A tribute concert has been held annually by singers across musical genres including rock and roll and hip-hop, and his albums sell steadily, marking 5 million copies as of January 2007. On January 6, 2008, the 12th anniversary of his death, a memorial relief sculpture was unveiled at the concert hall where he held thousands of concerts, drawing many fans who memorialized him. In November 2010, more than twenty artists, designers, and sculptors collectively made a mural to the memory of Kim Kwang-seok in the city of Daegu, where he spent his early years. Critics and reporters have analyzed his legacy and the persistent fervor for his music in numerous articles and books such as 'Biography of Kim Kwang-seok, an unsent message' by Lee Yoon-ock and 'The 100 masterpiece albums of Korean Popular Music' by Park Joon-hum et al. From the perspective of history of Korean popular music, he is the direct descendant as well as the successor of Korean topical folk rock, which was initiated by Han Dae-su and flourished with songs of Kim Min-ki, Jung Tae-choon, and arguably Cho Dong-jin in early 1970s under the rule of the dictator Park Chung Hee, who was in power from 1961 to 1979. However, even though Kim Kwang-seok's music was clearly rooted in social issues in his early years of his career, he also empathized with the sorrow and frustration of individuals, which had been downplayed in the struggle for democracy. Around the late 80s and early 90s, with the improvement of democracy in Korean society, the young generations began to turn their attention from collectivism and community to individualism and experiences of their contemporaries. Kim Kwang-seok illustrated the lives of people with loving eyes, but stayed composed and measured. Lee Joo-yup, a music critic, argues that his songs portrayed individuals who are constantly wavering on the border of pessimism and optimism, but sublimated the self-consciousness that never gives up the strain of facing reality. "Standing in the midst of the darkness of night, I can't see even an inch ahead, where I am going, where I am standing, uselessly looking around, drifting over the river of life like a floating weed, I may perish at this unknown river bank, stand up, stand up, give it a try, stand up, stand up, like the sprouts in Spring" (Stand up).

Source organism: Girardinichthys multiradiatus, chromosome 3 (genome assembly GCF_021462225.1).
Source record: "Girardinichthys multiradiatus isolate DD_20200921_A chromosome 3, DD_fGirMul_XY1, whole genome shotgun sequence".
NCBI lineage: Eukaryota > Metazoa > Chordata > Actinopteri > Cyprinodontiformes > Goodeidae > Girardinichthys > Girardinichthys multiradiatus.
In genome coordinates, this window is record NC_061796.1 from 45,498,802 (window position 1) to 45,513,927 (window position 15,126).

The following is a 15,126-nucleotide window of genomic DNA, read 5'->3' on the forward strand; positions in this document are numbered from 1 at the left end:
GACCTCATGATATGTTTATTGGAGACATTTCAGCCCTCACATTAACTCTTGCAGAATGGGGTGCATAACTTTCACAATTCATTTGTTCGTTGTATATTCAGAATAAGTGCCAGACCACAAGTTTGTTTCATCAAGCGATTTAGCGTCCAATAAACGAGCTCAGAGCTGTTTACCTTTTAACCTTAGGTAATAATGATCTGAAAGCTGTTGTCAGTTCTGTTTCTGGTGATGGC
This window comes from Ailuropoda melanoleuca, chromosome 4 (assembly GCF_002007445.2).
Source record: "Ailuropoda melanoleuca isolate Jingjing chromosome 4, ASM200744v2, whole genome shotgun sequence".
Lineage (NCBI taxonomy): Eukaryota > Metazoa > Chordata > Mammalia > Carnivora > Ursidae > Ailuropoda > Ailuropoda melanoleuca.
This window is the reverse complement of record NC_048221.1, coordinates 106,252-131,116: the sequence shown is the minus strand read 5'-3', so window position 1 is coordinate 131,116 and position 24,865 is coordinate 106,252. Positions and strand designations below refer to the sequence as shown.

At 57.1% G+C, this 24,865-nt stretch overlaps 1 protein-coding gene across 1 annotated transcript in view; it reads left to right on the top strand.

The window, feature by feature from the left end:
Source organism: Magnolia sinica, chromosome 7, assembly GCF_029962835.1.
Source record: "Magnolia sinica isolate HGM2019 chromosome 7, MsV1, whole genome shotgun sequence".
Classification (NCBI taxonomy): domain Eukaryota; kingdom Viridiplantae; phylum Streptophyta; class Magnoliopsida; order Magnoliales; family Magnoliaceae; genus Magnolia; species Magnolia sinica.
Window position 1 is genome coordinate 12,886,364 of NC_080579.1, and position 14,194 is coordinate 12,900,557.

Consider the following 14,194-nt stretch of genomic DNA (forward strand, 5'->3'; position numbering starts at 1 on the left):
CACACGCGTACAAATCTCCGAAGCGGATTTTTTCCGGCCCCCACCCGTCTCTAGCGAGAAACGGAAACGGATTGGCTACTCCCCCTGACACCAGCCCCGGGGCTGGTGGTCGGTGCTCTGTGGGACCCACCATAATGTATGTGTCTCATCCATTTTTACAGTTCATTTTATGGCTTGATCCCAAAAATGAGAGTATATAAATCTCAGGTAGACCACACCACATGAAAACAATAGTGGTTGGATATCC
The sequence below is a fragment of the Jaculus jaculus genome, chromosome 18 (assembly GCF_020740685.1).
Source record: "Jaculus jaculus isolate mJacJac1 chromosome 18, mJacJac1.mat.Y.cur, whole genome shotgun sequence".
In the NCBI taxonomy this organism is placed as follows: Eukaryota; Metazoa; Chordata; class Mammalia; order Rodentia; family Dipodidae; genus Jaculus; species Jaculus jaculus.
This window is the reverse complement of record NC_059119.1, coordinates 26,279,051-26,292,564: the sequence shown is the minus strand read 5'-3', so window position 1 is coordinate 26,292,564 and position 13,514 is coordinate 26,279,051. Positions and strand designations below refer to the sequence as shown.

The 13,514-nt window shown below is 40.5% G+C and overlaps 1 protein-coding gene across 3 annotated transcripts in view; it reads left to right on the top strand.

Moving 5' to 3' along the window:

In January, 2021, using artificial intelligence (AI) Kim's voice was heard 25 years after his death on a program aired by national broadcaster SBS, named "Competition of the Century: AI vs Human". A promotional clip posted in December had been viewed more than 150,000 times.
|Kim Kwang-seok 2nd||
|Kim Kwang-seok 4th||
|Kim Kwang-seok Recalling I
김광석 다시 부르기 I
|Kim Kwang-seok Recalling II
김광석 다시 부르기 II
|Kim Kwang-seok Life Story
|Kim Kwang-seok Singing Story
|Collection: My Way (1964–1996)||
|Kim Kwang-seok Best||
|Kim Kwang-seok 3, 4 Remastered||
|Kim Kwang-seok Recalling I, II Remastered||
|Singing Story + Life Story||
|My Song Box Set||
|Kim Kwang-seok 4 Remastered||
|Kim Kwang-seok Again||
In popular culture
The German Hip Hop group Die Orsons made a song called Kim Kwang-seok. The song deals with Kim's music and suicide.
- 김광석. Mnet (in Korean). Retrieved January 6, 2018.
- Yoon, Min-sik (August 2, 2017). "Documentary sheds light on beloved singer's mysterious death". The Korea Herald. Retrieved January 6, 2018.
- "Reporter seeks probe into death of late folk rock singer's daughter". The Korea Herald. Yonhap News Agency. September 2, 2017. Retrieved January 6, 2018.
- Tudor, Daniel (2012). Korea: The Impossible Country. Tuttle Publishing. p. 244. ISBN 146291022X.
- "Kim Kwang-seok Mural Road & Bangcheon Market". Daegu Convention & Visitors Bureau. Retrieved January 7, 2018.
- Choi, Gyu-sung (July 2, 2004). "[추억의 LP 여행] 김광석(上)". Weekly Hankook (in Korean). Retrieved January 7, 2018.
- 동물원. Mnet (in Korean). Retrieved January 8, 2018.
- Kim, Soo-hyun (August 1, 2017). "동물원 30th Anniversary Concert". Sisa Today (in Korean). Retrieved January 8, 2018.
- Yim, Seung-Hye (November 7, 2017). "Protective fans put musical in spotlight : Controversy over ownership of singer's music creates confusion". Korea JoongAng Daily. Retrieved January 8, 2018.
- Kim, So-min (December 29, 2005). "Unending song of Kim Kwang-seok". The Hankyoreh (Korean). Retrieved February 26, 2011.
- "Police Reopens Investigation of Legendary Singer's Widow".
- "Police probes mysterious death of folk singer's daughter".
- Paek, Seung-chang (January 30, 2007). "Late Kim Kwang-seok's album sold over 5 million copies". The Kyunghyang Shinmun (Korean). Retrieved February 26, 2011.
- Lee, Joo-yup (2008). The 100 masterpiece albums of Korean Popular Music. Seoul: Sun. p. 462. ISBN 89-86509-26-1.
- Gawon Bae. "South Korea has used AI to bring a dead superstar's voice back to the stage, but ethical concerns abound". CNN. Retrieved January 26, 2021.
- Kim Kwang-seok Fan Cafe (in Korean)